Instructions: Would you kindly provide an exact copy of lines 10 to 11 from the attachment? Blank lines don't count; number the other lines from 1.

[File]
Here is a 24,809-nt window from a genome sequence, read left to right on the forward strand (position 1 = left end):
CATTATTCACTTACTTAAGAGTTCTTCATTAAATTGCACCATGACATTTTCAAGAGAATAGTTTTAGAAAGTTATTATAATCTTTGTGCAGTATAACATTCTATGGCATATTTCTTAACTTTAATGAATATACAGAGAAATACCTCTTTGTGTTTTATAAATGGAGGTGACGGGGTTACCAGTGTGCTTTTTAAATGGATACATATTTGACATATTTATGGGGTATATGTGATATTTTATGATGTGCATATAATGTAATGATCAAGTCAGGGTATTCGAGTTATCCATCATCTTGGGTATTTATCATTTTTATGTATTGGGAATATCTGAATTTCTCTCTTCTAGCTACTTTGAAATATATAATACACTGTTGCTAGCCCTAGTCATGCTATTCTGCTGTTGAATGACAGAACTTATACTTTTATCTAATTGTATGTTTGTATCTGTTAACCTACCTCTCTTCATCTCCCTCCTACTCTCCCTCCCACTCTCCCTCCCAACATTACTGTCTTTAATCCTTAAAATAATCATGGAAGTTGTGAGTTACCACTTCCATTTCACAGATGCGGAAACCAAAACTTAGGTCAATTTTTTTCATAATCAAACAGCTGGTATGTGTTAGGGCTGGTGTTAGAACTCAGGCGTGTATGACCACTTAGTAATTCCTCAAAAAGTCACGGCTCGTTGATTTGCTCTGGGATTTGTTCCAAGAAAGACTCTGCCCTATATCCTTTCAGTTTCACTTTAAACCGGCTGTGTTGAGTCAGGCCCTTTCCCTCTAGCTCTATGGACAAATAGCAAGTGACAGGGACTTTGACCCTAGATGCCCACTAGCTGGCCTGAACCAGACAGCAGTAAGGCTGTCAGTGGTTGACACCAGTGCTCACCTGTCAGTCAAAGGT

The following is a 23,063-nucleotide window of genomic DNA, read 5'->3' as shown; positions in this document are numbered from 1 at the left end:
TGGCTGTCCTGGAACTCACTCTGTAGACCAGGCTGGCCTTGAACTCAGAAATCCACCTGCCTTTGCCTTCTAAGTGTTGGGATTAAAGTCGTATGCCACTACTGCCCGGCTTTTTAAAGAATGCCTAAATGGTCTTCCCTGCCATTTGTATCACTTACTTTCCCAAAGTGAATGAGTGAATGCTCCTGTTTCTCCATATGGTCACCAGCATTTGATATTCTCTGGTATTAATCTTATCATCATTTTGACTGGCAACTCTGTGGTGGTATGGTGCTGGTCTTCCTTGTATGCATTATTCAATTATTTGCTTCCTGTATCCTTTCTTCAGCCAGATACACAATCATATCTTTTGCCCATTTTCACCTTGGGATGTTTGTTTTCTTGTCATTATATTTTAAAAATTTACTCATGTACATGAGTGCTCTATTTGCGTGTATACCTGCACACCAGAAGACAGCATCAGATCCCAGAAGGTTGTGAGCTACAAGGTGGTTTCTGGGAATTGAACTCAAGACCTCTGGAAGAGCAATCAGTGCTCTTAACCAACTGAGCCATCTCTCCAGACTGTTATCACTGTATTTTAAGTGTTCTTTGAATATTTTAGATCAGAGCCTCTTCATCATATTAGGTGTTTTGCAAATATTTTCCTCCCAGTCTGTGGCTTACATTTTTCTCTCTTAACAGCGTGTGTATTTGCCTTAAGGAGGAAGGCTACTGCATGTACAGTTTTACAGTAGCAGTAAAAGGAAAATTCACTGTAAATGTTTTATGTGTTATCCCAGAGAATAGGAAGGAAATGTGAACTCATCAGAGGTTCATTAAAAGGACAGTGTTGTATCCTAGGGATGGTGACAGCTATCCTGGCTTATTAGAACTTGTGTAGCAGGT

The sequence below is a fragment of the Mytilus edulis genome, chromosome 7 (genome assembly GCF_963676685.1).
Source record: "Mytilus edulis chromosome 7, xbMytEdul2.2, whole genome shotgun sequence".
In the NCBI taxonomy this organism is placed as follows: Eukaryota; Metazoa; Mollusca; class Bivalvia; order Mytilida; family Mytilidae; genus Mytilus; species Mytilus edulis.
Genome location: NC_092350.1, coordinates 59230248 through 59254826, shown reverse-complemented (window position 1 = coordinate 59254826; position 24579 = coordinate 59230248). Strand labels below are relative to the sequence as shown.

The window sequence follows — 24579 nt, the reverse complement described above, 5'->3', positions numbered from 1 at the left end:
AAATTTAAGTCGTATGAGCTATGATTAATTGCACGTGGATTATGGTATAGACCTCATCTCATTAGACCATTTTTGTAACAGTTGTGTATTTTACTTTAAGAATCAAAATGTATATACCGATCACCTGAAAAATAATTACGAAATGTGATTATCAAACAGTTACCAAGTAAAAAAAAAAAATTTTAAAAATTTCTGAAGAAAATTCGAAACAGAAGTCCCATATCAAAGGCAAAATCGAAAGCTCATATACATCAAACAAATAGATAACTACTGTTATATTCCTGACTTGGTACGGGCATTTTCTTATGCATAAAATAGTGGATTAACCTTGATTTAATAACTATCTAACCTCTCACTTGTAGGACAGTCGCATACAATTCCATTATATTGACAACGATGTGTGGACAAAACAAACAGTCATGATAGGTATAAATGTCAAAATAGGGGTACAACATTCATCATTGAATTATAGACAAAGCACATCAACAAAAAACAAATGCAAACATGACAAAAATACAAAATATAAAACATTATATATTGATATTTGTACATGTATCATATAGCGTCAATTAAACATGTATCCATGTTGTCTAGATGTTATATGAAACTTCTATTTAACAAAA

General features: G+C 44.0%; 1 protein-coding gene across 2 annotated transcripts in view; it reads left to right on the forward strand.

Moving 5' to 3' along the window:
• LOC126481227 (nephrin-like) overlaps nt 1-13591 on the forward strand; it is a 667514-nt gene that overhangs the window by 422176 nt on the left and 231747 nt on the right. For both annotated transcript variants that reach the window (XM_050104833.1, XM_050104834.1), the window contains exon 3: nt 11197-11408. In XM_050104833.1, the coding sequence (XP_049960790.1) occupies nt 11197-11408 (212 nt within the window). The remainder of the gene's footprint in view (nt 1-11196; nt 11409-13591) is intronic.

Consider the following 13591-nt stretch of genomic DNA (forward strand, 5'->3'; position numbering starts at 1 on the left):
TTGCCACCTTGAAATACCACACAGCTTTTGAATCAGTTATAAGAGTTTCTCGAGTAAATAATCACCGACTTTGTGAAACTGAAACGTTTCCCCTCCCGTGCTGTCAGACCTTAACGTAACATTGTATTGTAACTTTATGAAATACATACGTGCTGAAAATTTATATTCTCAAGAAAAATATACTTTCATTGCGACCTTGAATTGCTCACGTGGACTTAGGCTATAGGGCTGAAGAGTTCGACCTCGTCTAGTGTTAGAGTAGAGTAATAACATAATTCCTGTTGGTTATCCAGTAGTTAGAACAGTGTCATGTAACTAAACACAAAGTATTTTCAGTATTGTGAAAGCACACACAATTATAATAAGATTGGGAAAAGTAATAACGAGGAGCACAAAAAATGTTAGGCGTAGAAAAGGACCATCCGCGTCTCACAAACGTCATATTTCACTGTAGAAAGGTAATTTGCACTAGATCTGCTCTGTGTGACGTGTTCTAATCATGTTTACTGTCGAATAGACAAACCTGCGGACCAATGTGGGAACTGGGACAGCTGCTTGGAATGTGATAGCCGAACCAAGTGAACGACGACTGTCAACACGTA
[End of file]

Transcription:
AAATTTAAGTCGTATGAGCTATGATTAATTGCACGTGGATTATGGTATAGACCTCATCTCATTAGACCATTTTTGTAACAGTTGTGTATTTTACTTTAAGAATCAAAATGTATATACCGATCACCTGAAAAATAATTACGAAATGTGATTATCAAACAGTTACCAAGTAAAAAAAAAAAATTTTAAAAATTTCTGAAGAAAATTCGAAACAGAAGTCCCATATCAAAGGCAAAATCGAAAGCTCATATACATCAAACAAATAGATAACTACTGTTATATTCCTGACTTGGTACGGGCATTTTCTTATGCATAAAATAGTGGATTAACCTTGATTTAATAACTATCTAACCTCTCACTTGTAGGACAGTCGCATACAATTCCATTATATTGACAACGATGTGTGGACAAAACAAACAGTCATGATAGGTATAAATGTCAAAATAGGGGTACAACATTCATCATTGAATTATAGACAAAGCACATCAACAAAAAACAAATGCAAACATGACAAAAATACAAAATATAAAACATTATATATTGATATTTGTACATGTATCATATAGCGTCAATTAAACATGTATCCATGTTGTCTAGATGTTATATGAAACTTCTATTTAACAAAA

General features: G+C 44.0%; 1 protein-coding gene across 2 annotated transcripts in view; it reads left to right on the forward strand.